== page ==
Don't put off the tough conversation

By Bennett Loudon
BridgeTower Media Newswires

Only about a third of Americans have end-of-life plans for their assets and health-care decisions.

Unfortunately, even when plans are made they often include costly mistakes, said Lisa Powers, senior counsel and elder law attorney at Harris Beach PLLC.

Powers frequently delivers presentations to community groups about wealth planning, health-care proxies and powers of attorney.

“Most people know that they should have those as their basic planning documents, whether or not they truly understand what each of them can do,” Powers said.

Tricky topics

Powers views elder law as a holistic practice of planning and dealing with the aging process. Estate planning is much more focused on what happens when you pass away, but elder law attorneys are “focused on all adults who are dealing with the aging process and the things that come up within that context,” she said.

Planning should include dealing with potential disabilities, making sure that your wishes are honored, and reducing to writing what your health care wishes are, in terms of medical treatment options, or if you don’t want medical treatment options.

And they also deal with what happens after you’ve passed away.

A major part of her practice deals with clients’ disability concerns and long-term care planning in terms of how you will pay for it if you need someone else to care for you.

That includes guiding “a real heart-to-heart conversation with people in your life who you love and trust,” Power said.

Tax issues and finances and other assets are part of the conversation, but the discussion also should involve the “tricky topics that come up associated with aging,” Powers said.

It’s important to consider questions such as these: What would you want to happen if you had a very serious illness? Do you want every possible medical treatment? Do you want experimental things done?

“The best thing we can do is to make sure that your wishes are reduced to writing in legal documents that are comprehensive, yet flexible,” Power said.

‘I took care of that’

One of the most common problem areas Powers encounters is related to powers of attorney.

Online low-cost legal service providers also can be problematic. Powers tested an online service by using one to prepare a power of attorney “and was astonished at how bad the resulting product was,” she said.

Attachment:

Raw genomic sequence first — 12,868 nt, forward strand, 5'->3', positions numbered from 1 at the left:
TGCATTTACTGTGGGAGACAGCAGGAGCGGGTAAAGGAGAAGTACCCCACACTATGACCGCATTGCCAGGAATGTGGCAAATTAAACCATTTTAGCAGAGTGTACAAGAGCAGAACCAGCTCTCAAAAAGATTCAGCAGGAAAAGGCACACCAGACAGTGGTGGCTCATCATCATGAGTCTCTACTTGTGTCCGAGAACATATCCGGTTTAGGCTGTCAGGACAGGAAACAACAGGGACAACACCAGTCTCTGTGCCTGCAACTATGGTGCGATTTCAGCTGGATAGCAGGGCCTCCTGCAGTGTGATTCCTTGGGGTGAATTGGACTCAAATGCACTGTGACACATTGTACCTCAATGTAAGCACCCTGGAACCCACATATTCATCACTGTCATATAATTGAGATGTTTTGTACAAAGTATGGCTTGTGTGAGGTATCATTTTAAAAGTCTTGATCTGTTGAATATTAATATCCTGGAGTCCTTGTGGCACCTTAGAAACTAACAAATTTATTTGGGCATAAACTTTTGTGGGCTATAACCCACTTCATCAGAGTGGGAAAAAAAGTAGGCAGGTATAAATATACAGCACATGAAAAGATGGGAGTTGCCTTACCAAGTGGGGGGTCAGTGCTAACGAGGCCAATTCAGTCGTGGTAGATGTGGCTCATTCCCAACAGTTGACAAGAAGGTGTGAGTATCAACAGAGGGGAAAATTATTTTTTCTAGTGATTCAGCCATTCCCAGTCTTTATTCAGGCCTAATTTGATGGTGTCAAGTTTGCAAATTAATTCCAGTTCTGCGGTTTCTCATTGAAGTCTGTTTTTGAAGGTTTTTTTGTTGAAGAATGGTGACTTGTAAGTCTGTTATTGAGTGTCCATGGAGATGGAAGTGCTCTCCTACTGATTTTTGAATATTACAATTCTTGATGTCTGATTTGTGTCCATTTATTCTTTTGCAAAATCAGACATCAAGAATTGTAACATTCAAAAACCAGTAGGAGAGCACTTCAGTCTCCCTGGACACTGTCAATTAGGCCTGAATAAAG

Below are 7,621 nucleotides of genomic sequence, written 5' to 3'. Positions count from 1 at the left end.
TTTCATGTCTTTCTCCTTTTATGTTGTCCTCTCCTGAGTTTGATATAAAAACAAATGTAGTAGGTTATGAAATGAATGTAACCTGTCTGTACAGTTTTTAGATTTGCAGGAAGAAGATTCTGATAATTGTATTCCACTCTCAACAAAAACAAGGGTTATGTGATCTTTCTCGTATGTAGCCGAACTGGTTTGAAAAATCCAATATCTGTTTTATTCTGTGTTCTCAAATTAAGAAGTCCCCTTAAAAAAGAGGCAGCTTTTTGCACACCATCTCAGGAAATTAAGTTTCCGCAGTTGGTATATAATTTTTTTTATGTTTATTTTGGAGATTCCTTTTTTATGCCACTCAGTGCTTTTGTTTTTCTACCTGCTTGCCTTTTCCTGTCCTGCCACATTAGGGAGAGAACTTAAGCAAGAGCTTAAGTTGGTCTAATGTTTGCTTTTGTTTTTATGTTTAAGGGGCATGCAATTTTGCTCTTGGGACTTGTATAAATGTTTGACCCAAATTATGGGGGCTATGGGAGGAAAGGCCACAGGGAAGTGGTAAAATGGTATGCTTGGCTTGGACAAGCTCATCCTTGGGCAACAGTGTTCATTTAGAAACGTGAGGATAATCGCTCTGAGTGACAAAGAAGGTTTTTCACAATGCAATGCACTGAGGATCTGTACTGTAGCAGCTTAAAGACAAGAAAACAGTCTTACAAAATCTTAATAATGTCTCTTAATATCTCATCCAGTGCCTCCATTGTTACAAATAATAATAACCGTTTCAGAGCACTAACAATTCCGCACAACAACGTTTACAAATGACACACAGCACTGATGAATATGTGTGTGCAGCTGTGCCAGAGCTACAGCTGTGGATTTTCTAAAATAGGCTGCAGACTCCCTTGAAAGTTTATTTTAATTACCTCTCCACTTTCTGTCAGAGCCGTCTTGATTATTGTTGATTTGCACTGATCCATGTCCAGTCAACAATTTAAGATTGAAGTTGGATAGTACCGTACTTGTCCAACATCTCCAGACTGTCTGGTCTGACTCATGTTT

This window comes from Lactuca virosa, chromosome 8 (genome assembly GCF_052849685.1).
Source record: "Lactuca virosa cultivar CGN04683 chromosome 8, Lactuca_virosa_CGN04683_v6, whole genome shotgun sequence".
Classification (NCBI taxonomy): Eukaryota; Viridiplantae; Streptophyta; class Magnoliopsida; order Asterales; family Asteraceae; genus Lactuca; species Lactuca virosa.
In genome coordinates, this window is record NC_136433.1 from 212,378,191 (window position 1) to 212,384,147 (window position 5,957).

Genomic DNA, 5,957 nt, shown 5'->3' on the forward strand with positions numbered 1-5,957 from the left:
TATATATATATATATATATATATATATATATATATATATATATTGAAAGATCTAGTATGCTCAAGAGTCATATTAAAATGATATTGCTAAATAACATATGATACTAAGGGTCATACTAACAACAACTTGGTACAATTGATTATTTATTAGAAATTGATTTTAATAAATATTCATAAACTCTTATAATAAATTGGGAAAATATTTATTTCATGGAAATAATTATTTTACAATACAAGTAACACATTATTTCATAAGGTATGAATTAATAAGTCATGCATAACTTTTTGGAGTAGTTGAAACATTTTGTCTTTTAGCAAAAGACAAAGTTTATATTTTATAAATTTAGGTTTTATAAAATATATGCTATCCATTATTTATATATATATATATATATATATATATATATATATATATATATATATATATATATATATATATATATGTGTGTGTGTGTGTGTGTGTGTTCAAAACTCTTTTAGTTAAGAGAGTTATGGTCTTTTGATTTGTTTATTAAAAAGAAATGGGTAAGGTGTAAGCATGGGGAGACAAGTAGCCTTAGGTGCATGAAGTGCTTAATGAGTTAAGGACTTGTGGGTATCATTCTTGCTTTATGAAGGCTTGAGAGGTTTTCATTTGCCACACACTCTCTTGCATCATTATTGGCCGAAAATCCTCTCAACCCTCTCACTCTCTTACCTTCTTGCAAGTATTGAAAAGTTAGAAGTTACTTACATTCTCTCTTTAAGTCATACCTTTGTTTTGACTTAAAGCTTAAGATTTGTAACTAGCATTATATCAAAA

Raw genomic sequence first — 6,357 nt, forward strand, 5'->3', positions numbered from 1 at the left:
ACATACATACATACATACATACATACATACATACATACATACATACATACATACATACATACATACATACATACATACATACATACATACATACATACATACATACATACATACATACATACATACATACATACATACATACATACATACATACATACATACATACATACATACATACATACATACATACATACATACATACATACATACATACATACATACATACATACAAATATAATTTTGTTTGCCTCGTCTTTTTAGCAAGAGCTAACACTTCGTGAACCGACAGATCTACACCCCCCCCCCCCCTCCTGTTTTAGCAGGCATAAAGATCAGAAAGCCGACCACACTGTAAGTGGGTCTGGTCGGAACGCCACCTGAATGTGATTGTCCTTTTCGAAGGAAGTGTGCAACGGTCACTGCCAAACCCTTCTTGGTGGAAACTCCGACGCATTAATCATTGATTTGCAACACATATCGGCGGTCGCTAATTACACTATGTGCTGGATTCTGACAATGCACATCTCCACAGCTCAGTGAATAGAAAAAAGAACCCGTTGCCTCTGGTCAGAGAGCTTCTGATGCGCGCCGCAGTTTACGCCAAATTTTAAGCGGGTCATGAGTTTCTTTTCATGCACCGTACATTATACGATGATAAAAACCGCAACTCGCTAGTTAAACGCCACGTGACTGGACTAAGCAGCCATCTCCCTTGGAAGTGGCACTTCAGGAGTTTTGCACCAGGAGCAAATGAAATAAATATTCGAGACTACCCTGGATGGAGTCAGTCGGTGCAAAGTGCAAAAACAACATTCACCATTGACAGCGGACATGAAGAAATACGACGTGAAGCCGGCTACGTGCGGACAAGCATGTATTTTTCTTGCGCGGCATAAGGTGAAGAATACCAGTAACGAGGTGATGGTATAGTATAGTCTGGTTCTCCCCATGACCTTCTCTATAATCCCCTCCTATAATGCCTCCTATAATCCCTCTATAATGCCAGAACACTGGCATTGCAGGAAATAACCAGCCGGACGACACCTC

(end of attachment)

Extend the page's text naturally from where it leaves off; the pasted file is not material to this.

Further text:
“It’s formatted very nicely, so if you didn’t know what you were looking at you would think you were perfectly fine,” she said.

Notaries verify the identity of the person signing the power of attorney, but they are not responsible for the contents.

“You’re likely going on your way thinking, ‘I took care of that; I have a power of attorney in place,’” Powers said.

Inevitably, an improperly prepared power of attorney can have devastating consequences. If you can’t find a way to get a proper new power of attorney signed, the only more complicated option would be to seek guardianship in court.

Another financial planning tool that troubles Powers is the life estate deed, which is designed for people who fear losing their home.

“They’re worried that if they get sick the house will have to be sold to pay for long-term care expenses,” Powers said.

A life estate deed transfers an interest in your house to someone you choose while allowing you to live there and continue to get the property tax
exemptions for which you qualify. When the owner dies, the home is transferred to the person designated.

The problem is that the person you designate becomes a co-owner of the home; if they get sued or go bankrupt, you could still lose the home.

Although the best option depends on an individual set of circumstances, many elder law attorneys prefer to use a Medicaid asset protection trust, which keeps the home out of reach of creditors.